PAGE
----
Russia is looking to extend the subsidies it provides for the movement of finished vehicle volumes within the country to the ocean transport sector, in addition to rail, as carmakers continue to struggle with the downturn in the domestic market.
Following an agreement established in 2010, the government subsidises vehicle shipping services run by state-owned Russian Railways between Vladivostok in the Far East of the country and western regions, including Moscow.
“Such an approach will allow carmakers to choose the most cost-effective way to move supplies of cars and increase the competition between logistics providers, which in turn may lead to the changing of the tariffs,” confirmed Alexander Morozov, head of the transport department at the Ministry of Industry and Trade.
A spokesperson for Russian carmaker Sollers, which is due to receive the largest part of the proposed subsidies, said the plan to expand the modes that can be subsidised to include ocean from the Russian Far East is linked to the fact that the cost of sea freight from Vladivostok to St Petersburg was on average 25-30% lower than the cost of rail transport last year.
Sollers set up a plant in Vladivostok that began production at the end of December 2009.
In addition, according to the general director of the analytical agency Infranews, Alexey Bezborodov, there are no Russian shipping companies moving vehicles by sea in the country today.
“The main players in this market are the Japanese and Norwegian companies,” said Bezborodov. “However, it is more difficult and longer compared with the railroad transport, up to 1.5 months versus 1.5 weeks for the supply from Vladivostok to Moscow, for example. In addition, rail transportation is more convenient for distribution because of supplies of cars in the cities along the railroad.”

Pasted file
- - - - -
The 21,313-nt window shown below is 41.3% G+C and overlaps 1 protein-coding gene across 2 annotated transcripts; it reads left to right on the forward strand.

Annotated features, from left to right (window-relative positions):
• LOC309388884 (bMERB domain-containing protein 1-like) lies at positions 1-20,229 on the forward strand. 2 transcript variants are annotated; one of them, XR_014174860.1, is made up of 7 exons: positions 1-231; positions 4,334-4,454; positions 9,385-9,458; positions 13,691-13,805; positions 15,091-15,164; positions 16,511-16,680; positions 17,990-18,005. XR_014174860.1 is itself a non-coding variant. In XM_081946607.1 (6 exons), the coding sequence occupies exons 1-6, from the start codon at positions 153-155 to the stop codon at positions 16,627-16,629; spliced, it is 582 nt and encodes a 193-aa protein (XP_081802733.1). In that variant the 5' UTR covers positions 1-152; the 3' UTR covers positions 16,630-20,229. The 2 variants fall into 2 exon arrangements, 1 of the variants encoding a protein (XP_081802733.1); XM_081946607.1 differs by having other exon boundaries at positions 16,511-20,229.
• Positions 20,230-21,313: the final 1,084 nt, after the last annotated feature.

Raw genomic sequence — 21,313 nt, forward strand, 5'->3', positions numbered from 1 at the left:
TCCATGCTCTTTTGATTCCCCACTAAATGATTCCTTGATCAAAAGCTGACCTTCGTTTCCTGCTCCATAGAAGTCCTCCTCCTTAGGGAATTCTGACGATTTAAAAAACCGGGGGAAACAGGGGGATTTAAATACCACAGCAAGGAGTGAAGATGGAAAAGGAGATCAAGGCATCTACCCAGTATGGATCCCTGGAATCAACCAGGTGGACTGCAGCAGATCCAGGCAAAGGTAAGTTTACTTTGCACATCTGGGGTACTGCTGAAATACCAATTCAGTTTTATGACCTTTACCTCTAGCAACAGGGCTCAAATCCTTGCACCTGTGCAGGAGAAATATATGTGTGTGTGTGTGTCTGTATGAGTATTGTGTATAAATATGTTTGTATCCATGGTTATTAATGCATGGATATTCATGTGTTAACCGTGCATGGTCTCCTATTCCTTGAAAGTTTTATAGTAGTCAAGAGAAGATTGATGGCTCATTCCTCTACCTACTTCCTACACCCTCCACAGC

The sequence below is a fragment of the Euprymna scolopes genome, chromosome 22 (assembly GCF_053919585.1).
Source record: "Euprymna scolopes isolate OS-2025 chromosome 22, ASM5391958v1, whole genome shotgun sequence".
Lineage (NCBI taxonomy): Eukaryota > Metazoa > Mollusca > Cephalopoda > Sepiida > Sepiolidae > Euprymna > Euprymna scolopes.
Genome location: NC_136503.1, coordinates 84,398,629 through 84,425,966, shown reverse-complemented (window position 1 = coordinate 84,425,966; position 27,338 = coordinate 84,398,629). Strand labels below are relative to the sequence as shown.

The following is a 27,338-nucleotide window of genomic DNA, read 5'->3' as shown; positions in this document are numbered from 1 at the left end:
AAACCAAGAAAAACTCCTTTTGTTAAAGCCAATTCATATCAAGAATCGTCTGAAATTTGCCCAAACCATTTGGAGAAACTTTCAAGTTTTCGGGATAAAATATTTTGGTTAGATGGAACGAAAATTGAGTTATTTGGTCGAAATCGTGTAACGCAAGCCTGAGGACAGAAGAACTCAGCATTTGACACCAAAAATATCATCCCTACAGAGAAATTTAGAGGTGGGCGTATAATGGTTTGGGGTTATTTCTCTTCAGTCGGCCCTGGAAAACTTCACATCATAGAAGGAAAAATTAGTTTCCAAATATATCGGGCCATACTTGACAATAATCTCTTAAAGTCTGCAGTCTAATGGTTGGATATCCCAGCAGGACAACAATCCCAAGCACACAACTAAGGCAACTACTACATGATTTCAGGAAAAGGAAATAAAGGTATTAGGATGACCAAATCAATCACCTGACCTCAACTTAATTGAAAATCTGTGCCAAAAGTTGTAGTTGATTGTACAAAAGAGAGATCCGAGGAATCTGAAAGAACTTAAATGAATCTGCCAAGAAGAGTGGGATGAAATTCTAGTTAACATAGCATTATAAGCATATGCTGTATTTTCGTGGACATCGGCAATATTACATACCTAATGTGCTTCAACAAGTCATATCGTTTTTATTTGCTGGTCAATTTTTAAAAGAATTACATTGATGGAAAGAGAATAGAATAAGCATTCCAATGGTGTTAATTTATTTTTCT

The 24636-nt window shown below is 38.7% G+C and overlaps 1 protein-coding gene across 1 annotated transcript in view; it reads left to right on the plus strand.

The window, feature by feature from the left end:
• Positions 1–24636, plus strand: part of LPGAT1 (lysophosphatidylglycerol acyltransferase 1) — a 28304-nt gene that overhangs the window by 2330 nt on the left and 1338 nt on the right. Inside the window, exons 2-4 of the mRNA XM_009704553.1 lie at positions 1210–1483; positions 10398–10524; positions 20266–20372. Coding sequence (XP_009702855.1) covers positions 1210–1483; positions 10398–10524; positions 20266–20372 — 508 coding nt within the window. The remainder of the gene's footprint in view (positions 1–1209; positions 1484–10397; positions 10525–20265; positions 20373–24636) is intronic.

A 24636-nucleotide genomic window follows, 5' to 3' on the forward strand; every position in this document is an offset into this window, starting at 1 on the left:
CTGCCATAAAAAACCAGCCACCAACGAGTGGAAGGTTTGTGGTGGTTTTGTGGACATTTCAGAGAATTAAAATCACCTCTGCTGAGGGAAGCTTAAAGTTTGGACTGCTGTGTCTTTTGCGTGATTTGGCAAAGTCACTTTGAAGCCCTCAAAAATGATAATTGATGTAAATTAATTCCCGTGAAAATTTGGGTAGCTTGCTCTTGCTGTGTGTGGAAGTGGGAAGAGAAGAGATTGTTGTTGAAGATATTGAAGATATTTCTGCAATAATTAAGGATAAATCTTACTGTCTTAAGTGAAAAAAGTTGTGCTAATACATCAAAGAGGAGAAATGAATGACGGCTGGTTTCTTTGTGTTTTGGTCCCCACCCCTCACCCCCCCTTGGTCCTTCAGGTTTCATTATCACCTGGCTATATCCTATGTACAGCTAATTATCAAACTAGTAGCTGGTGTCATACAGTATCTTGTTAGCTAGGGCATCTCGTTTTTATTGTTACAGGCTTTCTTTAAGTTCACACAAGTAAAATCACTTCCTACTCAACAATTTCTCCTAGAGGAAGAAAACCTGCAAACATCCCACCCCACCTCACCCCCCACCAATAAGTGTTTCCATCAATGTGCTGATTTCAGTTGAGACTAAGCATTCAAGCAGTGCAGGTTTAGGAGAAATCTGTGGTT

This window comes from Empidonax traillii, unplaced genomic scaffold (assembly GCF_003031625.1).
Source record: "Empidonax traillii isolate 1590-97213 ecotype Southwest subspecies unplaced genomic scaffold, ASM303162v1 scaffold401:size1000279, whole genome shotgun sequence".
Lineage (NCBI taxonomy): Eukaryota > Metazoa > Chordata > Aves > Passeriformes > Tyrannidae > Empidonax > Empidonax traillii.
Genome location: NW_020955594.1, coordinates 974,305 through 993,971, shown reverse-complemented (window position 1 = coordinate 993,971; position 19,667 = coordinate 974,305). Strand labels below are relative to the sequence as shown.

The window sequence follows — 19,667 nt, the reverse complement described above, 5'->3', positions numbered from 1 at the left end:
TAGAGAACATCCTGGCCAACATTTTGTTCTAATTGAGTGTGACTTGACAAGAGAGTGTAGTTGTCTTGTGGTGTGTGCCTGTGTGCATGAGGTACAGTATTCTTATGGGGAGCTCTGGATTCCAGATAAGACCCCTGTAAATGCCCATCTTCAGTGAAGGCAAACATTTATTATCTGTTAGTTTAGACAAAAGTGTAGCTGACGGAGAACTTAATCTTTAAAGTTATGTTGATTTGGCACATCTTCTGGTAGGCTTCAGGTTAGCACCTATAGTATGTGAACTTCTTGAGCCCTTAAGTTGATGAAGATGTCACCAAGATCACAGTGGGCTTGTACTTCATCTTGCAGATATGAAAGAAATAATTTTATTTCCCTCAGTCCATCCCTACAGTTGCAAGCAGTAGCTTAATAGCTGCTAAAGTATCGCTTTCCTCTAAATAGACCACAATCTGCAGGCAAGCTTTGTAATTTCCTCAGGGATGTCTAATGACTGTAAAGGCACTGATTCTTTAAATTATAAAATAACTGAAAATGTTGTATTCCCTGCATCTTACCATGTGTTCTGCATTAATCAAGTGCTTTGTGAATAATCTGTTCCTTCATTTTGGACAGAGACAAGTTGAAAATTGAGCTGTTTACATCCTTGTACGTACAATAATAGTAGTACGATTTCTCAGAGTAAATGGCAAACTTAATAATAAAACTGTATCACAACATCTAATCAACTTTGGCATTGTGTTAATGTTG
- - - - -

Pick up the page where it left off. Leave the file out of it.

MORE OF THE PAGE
According to Denis Manturov, Russia is not going to increase the size of the federal subsidies on car transport, which for 2015 total RUB 3.2 billion ($56m). However the government could demand that regional budgets allocate subsidies, including for the movement of vehicle volumes on the internal market.
The acting governor of the Leningrad Oblast, Alexander Drozdenko, confirmed that the authorities plan to allocate subsidies covering transport costs for vehicles produced locally for distribution to other regions.
"This is an absolutely normal activity for the authorities to support the industry, which is one of the drivers of the country’s economy,” said Drozdenko. “For every one ruble invested in the production of a car, it gives at least 3-4 rubles to the whole economy."
The main beneficiary of this support in Leningrad Oblast is Ford. At the same time, according to Drozdenko, the full extent of the subsidies has not been fixed as negotiations with carmakers continue.